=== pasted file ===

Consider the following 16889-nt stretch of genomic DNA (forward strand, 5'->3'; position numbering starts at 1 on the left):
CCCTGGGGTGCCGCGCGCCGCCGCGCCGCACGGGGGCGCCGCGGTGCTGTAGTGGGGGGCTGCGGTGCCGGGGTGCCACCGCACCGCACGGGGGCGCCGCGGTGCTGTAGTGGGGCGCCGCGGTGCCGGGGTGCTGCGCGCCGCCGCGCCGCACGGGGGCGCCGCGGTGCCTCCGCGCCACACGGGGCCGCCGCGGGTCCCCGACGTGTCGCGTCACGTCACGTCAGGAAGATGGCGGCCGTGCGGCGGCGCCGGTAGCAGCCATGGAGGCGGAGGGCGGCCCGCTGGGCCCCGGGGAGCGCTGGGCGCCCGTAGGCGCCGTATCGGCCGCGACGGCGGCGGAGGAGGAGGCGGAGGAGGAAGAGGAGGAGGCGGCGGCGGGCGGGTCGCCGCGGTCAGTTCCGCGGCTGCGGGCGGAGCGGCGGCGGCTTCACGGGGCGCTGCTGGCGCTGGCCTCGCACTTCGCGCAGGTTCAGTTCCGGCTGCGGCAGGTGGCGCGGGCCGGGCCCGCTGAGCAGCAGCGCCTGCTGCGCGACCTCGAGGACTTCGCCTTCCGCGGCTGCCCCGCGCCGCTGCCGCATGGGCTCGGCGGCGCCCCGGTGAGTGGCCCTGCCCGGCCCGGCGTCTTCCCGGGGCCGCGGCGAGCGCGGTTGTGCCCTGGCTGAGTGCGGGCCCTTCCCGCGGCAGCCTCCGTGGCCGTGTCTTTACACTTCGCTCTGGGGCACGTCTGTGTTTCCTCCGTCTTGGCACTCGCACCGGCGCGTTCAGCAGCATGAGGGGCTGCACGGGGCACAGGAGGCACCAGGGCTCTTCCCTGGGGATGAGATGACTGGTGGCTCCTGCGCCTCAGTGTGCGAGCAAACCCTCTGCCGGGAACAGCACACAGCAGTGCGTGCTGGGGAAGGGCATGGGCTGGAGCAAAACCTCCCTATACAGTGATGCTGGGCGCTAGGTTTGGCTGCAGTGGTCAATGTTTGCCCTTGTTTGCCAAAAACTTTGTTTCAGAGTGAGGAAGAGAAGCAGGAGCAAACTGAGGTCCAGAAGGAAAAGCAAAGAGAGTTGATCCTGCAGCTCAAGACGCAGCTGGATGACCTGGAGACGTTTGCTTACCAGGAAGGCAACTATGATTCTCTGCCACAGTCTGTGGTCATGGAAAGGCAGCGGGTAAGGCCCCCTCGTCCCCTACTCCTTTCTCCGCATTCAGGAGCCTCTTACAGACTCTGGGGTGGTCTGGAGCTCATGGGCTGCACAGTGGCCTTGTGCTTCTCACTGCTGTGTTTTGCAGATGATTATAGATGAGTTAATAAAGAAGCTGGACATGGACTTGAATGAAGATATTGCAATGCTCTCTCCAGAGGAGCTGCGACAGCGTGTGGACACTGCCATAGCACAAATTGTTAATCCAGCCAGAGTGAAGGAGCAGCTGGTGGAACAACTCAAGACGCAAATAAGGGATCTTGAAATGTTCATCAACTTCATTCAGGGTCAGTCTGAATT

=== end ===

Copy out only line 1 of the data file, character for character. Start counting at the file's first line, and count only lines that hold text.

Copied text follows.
Consider the following 16889-nt stretch of genomic DNA (forward strand, 5'->3'; position numbering starts at 1 on the left):